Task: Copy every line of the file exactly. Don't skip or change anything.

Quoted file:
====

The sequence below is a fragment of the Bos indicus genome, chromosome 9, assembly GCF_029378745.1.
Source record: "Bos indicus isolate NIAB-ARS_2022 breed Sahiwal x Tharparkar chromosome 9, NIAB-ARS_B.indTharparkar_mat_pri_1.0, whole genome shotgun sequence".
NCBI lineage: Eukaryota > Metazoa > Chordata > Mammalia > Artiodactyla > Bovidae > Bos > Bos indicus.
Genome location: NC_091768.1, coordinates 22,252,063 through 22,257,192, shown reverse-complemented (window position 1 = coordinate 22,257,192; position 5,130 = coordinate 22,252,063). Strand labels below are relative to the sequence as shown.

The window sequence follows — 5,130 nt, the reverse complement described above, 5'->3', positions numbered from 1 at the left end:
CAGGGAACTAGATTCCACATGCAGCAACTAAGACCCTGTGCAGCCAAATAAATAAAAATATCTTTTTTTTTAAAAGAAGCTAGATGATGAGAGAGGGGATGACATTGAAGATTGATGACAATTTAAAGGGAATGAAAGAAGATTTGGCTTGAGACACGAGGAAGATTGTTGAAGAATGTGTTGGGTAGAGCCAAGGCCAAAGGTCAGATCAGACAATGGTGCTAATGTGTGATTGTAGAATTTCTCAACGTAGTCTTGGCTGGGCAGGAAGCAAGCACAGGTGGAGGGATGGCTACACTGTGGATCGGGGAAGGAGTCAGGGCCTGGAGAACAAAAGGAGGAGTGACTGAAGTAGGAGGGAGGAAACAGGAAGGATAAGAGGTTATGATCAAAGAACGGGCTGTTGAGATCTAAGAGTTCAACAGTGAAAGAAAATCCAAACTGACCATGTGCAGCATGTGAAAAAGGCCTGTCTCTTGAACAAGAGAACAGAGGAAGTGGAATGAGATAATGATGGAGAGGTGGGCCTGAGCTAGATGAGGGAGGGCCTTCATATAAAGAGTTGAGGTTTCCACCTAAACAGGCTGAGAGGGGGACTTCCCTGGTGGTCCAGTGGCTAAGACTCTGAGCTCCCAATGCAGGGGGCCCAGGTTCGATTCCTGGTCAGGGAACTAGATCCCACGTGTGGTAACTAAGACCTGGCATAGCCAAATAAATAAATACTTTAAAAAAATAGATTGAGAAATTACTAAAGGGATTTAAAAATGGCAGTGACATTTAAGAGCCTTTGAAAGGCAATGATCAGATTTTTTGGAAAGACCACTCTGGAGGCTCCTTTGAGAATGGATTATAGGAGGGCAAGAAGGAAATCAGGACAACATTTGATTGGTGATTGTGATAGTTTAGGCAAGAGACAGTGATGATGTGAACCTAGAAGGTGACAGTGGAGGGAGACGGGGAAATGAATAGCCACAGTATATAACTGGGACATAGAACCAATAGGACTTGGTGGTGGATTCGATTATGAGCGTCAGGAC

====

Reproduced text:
The sequence below is a fragment of the Bos indicus genome, chromosome 9, assembly GCF_029378745.1.
Source record: "Bos indicus isolate NIAB-ARS_2022 breed Sahiwal x Tharparkar chromosome 9, NIAB-ARS_B.indTharparkar_mat_pri_1.0, whole genome shotgun sequence".
NCBI lineage: Eukaryota > Metazoa > Chordata > Mammalia > Artiodactyla > Bovidae > Bos > Bos indicus.
Genome location: NC_091768.1, coordinates 22,252,063 through 22,257,192, shown reverse-complemented (window position 1 = coordinate 22,257,192; position 5,130 = coordinate 22,252,063). Strand labels below are relative to the sequence as shown.

The window sequence follows — 5,130 nt, the reverse complement described above, 5'->3', positions numbered from 1 at the left end:
CAGGGAACTAGATTCCACATGCAGCAACTAAGACCCTGTGCAGCCAAATAAATAAAAATATCTTTTTTTTTAAAAGAAGCTAGATGATGAGAGAGGGGATGACATTGAAGATTGATGACAATTTAAAGGGAATGAAAGAAGATTTGGCTTGAGACACGAGGAAGATTGTTGAAGAATGTGTTGGGTAGAGCCAAGGCCAAAGGTCAGATCAGACAATGGTGCTAATGTGTGATTGTAGAATTTCTCAACGTAGTCTTGGCTGGGCAGGAAGCAAGCACAGGTGGAGGGATGGCTACACTGTGGATCGGGGAAGGAGTCAGGGCCTGGAGAACAAAAGGAGGAGTGACTGAAGTAGGAGGGAGGAAACAGGAAGGATAAGAGGTTATGATCAAAGAACGGGCTGTTGAGATCTAAGAGTTCAACAGTGAAAGAAAATCCAAACTGACCATGTGCAGCATGTGAAAAAGGCCTGTCTCTTGAACAAGAGAACAGAGGAAGTGGAATGAGATAATGATGGAGAGGTGGGCCTGAGCTAGATGAGGGAGGGCCTTCATATAAAGAGTTGAGGTTTCCACCTAAACAGGCTGAGAGGGGGACTTCCCTGGTGGTCCAGTGGCTAAGACTCTGAGCTCCCAATGCAGGGGGCCCAGGTTCGATTCCTGGTCAGGGAACTAGATCCCACGTGTGGTAACTAAGACCTGGCATAGCCAAATAAATAAATACTTTAAAAAAATAGATTGAGAAATTACTAAAGGGATTTAAAAATGGCAGTGACATTTAAGAGCCTTTGAAAGGCAATGATCAGATTTTTTGGAAAGACCACTCTGGAGGCTCCTTTGAGAATGGATTATAGGAGGGCAAGAAGGAAATCAGGACAACATTTGATTGGTGATTGTGATAGTTTAGGCAAGAGACAGTGATGATGTGAACCTAGAAGGTGACAGTGGAGGGAGACGGGGAAATGAATAGCCACAGTATATAACTGGGACATAGAACCAATAGGACTTGGTGGTGGATTCGATTATGAGCGTCAGGAC